2. Pastors make it difficult to make private confession a regular part of one’s life. I move around quite a bit due to my job. I attended a church with regular confession hours so using this rite became a regular part of my life. Since then I cannot find a church where it appears the pastor cares or wants to do it. In my past two churches I have experienced pastors who when asked for appointments give the, “I’ll get back to you when I can arrange a time” response and then don’t get back to me. I have also experienced from one pastor the setting up an appointed time then he not showing up. That happened several times so I gave up and have since moved on.”

    If you want people to come, set up regular hours and be there; and don’t joke about confession in Bible classes.

  3. Thanks Tim for the post. We have been slowly teaching and encouraging people here to understand and better appreciate this often neglected gift from the Lord. This year one of our pastors has been available an hour before each of our Holy Week services for private confession and absolution. Some days are more lonely than others, but I never feel more like a pastor than when I have the privilige to bring the sweet words of Christ’s forgiveness into a person’s ears. AC XI is probably a good place to start a more detailed discussion; note the emphasis is on the forgiveness, not on the confession.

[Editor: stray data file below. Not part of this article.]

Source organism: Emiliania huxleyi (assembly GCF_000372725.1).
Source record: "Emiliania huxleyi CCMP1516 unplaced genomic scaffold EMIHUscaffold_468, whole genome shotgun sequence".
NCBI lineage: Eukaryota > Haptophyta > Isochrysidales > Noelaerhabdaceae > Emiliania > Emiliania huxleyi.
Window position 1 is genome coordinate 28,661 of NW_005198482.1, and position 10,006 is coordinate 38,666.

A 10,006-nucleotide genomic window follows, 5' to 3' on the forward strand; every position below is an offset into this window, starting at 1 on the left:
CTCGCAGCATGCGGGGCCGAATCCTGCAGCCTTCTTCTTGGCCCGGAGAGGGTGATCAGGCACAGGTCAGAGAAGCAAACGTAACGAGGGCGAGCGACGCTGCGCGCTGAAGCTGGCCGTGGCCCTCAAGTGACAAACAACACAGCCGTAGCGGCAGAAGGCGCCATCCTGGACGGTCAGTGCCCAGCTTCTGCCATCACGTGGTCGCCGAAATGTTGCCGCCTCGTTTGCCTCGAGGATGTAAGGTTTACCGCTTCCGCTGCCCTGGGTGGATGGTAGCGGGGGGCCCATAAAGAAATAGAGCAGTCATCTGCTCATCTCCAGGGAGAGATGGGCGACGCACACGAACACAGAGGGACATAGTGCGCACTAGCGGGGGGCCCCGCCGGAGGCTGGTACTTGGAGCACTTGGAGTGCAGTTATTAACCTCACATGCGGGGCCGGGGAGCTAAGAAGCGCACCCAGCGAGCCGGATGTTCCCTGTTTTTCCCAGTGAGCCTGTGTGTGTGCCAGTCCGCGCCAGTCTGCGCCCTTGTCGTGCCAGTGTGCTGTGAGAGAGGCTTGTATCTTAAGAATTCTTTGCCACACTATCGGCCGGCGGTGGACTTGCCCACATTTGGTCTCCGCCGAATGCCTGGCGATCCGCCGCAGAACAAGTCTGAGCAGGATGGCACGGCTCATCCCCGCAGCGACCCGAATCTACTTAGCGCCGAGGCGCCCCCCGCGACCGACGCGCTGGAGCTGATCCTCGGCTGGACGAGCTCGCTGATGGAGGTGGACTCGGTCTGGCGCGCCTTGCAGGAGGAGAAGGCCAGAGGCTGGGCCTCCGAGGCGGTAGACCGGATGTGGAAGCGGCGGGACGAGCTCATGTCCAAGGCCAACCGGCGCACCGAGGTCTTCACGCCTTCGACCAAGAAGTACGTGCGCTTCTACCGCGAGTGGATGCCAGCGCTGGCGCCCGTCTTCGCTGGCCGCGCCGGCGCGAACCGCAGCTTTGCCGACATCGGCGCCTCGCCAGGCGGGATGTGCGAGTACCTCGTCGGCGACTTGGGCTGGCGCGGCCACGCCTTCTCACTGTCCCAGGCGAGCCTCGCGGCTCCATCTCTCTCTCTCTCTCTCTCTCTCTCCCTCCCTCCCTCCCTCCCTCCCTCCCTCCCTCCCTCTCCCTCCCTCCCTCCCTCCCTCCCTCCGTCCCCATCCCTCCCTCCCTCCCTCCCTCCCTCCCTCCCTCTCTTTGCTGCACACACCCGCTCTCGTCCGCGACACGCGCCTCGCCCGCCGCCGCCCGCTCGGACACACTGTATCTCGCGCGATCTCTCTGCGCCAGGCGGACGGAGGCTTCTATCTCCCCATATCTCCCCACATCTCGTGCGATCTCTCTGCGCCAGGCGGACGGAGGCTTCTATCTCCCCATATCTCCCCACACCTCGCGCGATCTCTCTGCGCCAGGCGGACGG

Blessed Good Friday! It is finished!!!

  4. The rite is found on LSB 292 and it is based on the rite in the Small Catechism (5th Part, p. 26 of Catechism). Of course a major problem for many of us LCMS Lutherans is that the 1943 Catechism omitted the rite even though it was part of Luther’s Catechism. I along with many others grew up thinking that Private Confession was a Roman Catholic thing, along with making the sign of the cross, genuflecting, and having a Gospel Procession. The 1986 Catechism correctly put the rite back in the Catechism. Many pastors are once again teaching about this sacrament.

  5. Somewhere (I can’t remember if it is in the Large Catechism, or in Luther’s commentaries on the Psalms) Luther said that it is impossible to teach old people anything new and that it is also unkind to do so. Perhaps he is right. I have had similar frustrations with long timers, but those who are new to Lutheranism and the young have less reservations about confession and absolution. My thought, focus on the young and the new Lutherans and look for results in decades, not years. Continue to offer private confession and absolution, but be patient. It is not a part of the piety of most long term Lutherans.
    If we keep adding good things, they will take root and eventually push the bad away.

  6. I’m another who grew up with the “blue” 1943 catechism and TLH, I was well into my 30’s before I had ever seen the TLH confessional service ever used!

    I’m not quite comfortable yet giving private confession to my own Pastor, maybe if I went to another Pastor I could….